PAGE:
This colour is derived from the specific manufacturing process, whereby the raw ingredients (sugar beet, apples, pears) are washed, shredded, steamed and pressed. The water is then gradually removed from the extracted syrup under vacuum until the required product consistency is achieved. The steaming process takes several hours, during which a chemical reaction takes place between the various ingredients (the sugar in particular) that results in a change of colour (similar to sugar caramelisation). This brown colour becomes darker as the product thickens.
Before beet was discovered as a substitute for the more costly sugar cane owing to its high sugar content, it was first processed as a vegetable (cabbage), later pressed as a raw ingredient for the sweet syrup that was subsequently called “syrup”, or "Kraut" in German (Krut in Rhenish German).
For more information on this, please see for example the following contributions:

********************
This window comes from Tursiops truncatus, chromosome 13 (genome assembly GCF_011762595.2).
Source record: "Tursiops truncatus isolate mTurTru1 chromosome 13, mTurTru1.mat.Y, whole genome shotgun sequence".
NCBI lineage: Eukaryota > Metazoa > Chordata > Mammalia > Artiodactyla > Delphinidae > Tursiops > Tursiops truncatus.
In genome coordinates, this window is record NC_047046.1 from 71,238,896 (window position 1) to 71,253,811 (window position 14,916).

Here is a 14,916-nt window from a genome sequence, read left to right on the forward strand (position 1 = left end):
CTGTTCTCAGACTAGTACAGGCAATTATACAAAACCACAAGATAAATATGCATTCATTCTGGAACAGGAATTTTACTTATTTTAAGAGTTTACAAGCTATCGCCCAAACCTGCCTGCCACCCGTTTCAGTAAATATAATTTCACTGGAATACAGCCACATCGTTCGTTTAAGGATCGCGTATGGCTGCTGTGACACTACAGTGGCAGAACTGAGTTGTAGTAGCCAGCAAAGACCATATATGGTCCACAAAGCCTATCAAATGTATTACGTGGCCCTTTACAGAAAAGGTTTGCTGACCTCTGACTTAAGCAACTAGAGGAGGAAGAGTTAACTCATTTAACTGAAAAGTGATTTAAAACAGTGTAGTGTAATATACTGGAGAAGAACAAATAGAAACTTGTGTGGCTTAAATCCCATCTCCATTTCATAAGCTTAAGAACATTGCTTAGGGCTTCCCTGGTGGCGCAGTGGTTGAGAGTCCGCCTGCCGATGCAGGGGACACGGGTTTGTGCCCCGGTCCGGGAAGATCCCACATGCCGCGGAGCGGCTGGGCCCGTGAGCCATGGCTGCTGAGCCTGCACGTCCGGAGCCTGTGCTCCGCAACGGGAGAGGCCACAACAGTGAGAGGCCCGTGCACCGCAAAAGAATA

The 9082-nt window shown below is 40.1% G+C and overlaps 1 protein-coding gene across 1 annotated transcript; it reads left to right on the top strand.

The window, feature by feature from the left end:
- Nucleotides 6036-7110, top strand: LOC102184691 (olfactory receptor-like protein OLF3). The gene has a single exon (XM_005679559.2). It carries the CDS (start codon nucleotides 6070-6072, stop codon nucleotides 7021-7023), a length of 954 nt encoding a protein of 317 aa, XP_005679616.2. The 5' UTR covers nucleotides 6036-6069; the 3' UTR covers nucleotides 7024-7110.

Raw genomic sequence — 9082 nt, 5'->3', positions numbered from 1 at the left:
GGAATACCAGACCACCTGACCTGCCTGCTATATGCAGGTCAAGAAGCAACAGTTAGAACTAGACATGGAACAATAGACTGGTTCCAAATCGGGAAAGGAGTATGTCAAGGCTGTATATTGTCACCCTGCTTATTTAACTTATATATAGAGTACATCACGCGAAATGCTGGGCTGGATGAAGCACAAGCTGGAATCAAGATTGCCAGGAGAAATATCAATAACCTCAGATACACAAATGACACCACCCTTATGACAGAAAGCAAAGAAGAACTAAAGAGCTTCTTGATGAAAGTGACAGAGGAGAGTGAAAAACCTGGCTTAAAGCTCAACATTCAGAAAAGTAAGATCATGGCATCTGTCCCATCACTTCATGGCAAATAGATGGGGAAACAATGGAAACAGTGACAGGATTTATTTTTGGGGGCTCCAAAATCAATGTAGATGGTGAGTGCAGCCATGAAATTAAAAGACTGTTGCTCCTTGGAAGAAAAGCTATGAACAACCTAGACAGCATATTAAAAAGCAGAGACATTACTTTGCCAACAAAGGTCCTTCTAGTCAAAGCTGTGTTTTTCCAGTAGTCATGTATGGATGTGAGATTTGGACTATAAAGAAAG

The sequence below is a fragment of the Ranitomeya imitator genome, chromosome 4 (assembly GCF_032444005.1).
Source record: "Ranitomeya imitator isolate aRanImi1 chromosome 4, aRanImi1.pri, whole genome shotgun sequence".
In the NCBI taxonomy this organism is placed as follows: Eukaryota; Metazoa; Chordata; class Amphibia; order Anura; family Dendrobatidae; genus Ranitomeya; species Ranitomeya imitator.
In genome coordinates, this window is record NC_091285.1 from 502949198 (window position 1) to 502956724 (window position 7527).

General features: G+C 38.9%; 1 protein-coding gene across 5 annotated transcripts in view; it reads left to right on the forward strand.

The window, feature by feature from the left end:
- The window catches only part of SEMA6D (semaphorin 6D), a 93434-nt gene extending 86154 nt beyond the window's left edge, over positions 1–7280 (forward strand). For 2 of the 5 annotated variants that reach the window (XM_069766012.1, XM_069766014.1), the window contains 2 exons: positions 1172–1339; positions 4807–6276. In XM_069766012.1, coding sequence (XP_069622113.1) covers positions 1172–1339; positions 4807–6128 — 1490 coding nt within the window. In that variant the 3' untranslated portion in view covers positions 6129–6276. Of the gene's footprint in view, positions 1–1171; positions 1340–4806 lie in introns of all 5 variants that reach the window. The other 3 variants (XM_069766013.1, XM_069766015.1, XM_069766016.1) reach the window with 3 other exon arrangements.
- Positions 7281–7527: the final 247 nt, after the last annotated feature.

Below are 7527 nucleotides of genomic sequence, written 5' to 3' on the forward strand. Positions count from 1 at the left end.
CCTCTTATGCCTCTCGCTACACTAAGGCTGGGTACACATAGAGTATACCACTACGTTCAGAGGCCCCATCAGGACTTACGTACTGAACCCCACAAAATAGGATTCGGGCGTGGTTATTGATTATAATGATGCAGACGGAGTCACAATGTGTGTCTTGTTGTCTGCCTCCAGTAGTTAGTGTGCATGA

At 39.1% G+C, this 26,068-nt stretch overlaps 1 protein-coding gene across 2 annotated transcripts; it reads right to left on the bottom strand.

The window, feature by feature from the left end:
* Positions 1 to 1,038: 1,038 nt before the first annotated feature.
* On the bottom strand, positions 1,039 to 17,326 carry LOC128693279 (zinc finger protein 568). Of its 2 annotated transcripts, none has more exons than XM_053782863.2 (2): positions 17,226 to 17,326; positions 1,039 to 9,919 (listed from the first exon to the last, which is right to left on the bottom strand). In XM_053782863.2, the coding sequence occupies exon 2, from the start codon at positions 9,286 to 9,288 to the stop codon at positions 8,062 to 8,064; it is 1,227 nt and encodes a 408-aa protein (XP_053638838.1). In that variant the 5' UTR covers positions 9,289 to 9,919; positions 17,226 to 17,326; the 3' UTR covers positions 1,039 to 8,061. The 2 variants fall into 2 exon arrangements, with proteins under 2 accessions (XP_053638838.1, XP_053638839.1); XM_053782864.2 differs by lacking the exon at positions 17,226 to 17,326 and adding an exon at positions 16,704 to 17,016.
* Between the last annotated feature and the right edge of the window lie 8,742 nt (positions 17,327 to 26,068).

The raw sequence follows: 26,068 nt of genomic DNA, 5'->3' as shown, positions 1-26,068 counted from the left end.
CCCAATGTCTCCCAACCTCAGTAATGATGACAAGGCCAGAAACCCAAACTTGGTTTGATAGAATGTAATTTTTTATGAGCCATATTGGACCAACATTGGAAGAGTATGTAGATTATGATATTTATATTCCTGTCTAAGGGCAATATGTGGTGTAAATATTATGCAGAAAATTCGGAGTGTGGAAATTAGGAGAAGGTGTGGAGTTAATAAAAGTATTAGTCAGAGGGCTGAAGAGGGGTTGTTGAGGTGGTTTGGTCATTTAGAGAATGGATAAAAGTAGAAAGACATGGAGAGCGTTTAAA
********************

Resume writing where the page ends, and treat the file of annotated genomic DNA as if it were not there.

Barbara Rias-Bucher, "Natürlich süßen mit Agavensaft, Dattelsirup, schwarzer Melasse & Co" (English: Naturally sweet with agave syrup, date syrup, black molasses and co.) Ludwig Verlag, ISBN:3-7787-3671-x
www.wikipedia.en search: sugar beet syrup
No, because more fruit is used to produce apple spread and only fresh fruit is used. Specific criteria must be implemented to manufacture apple spread that is listed in the guidelines for fruit products.
Apple spread is therefore a “spreadable preparation” produced by cooking or steaming apples and a small quanitity of pears and then by pressing them and evaporating the extracted syrup, also using various types of sugars;
to manufacture 1000g of product
a) at least 2700g apples and pears must be used, of which at least 2100g apples,
b) a maximum of 400g of sugars may be used.
No. Our product is a naturally pure, concentrated syrup extracted from freshly harvested sugar beet with no vegetable fibre and with no subsequent additives. It is produced by thickening the beet syrup that has been extracted from the cooked sugar beet pulp. Granulated sugar is also produced from sugar beet, but is subject to a different manufacturing process. The biggest difference here is that in sugar beet production all the nutritional elements are retained in the syrup (protein, carbohydrates, minerals), whereas for granulated sugar only the sucrose is required.